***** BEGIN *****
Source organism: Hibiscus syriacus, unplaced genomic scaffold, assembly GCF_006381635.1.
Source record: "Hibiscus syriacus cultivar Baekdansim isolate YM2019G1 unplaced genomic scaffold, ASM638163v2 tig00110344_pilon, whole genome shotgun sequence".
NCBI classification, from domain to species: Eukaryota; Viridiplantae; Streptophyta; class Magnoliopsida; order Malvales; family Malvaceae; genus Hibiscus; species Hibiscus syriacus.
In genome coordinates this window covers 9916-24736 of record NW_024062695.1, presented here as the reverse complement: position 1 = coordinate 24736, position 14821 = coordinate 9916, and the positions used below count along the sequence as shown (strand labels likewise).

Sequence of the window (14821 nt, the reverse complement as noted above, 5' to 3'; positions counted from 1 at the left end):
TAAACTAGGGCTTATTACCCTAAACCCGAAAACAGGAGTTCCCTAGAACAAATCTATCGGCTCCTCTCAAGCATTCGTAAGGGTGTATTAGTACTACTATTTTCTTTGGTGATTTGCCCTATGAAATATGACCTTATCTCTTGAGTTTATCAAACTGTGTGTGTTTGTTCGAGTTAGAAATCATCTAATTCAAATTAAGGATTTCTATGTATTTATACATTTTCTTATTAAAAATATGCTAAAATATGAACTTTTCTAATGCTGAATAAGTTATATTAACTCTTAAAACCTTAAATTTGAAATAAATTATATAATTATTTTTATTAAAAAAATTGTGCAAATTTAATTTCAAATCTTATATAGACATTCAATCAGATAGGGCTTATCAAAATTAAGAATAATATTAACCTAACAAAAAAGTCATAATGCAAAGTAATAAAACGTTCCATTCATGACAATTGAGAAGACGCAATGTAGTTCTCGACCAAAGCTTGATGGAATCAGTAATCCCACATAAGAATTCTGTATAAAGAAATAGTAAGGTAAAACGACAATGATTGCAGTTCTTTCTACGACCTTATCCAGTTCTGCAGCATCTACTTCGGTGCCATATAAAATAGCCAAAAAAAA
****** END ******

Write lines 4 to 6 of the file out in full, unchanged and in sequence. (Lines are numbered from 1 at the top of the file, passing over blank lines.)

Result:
In genome coordinates this window covers 9916-24736 of record NW_024062695.1, presented here as the reverse complement: position 1 = coordinate 24736, position 14821 = coordinate 9916, and the positions used below count along the sequence as shown (strand labels likewise).

Sequence of the window (14821 nt, the reverse complement as noted above, 5' to 3'; positions counted from 1 at the left end):
TAAACTAGGGCTTATTACCCTAAACCCGAAAACAGGAGTTCCCTAGAACAAATCTATCGGCTCCTCTCAAGCATTCGTAAGGGTGTATTAGTACTACTATTTTCTTTGGTGATTTGCCCTATGAAATATGACCTTATCTCTTGAGTTTATCAAACTGTGTGTGTTTGTTCGAGTTAGAAATCATCTAATTCAAATTAAGGATTTCTATGTATTTATACATTTTCTTATTAAAAATATGCTAAAATATGAACTTTTCTAATGCTGAATAAGTTATATTAACTCTTAAAACCTTAAATTTGAAATAAATTATATAATTATTTTTATTAAAAAAATTGTGCAAATTTAATTTCAAATCTTATATAGACATTCAATCAGATAGGGCTTATCAAAATTAAGAATAATATTAACCTAACAAAAAAGTCATAATGCAAAGTAATAAAACGTTCCATTCATGACAATTGAGAAGACGCAATGTAGTTCTCGACCAAAGCTTGATGGAATCAGTAATCCCACATAAGAATTCTGTATAAAGAAATAGTAAGGTAAAACGACAATGATTGCAGTTCTTTCTACGACCTTATCCAGTTCTGCAGCATCTACTTCGGTGCCATATAAAATAGCCAAAAAAAA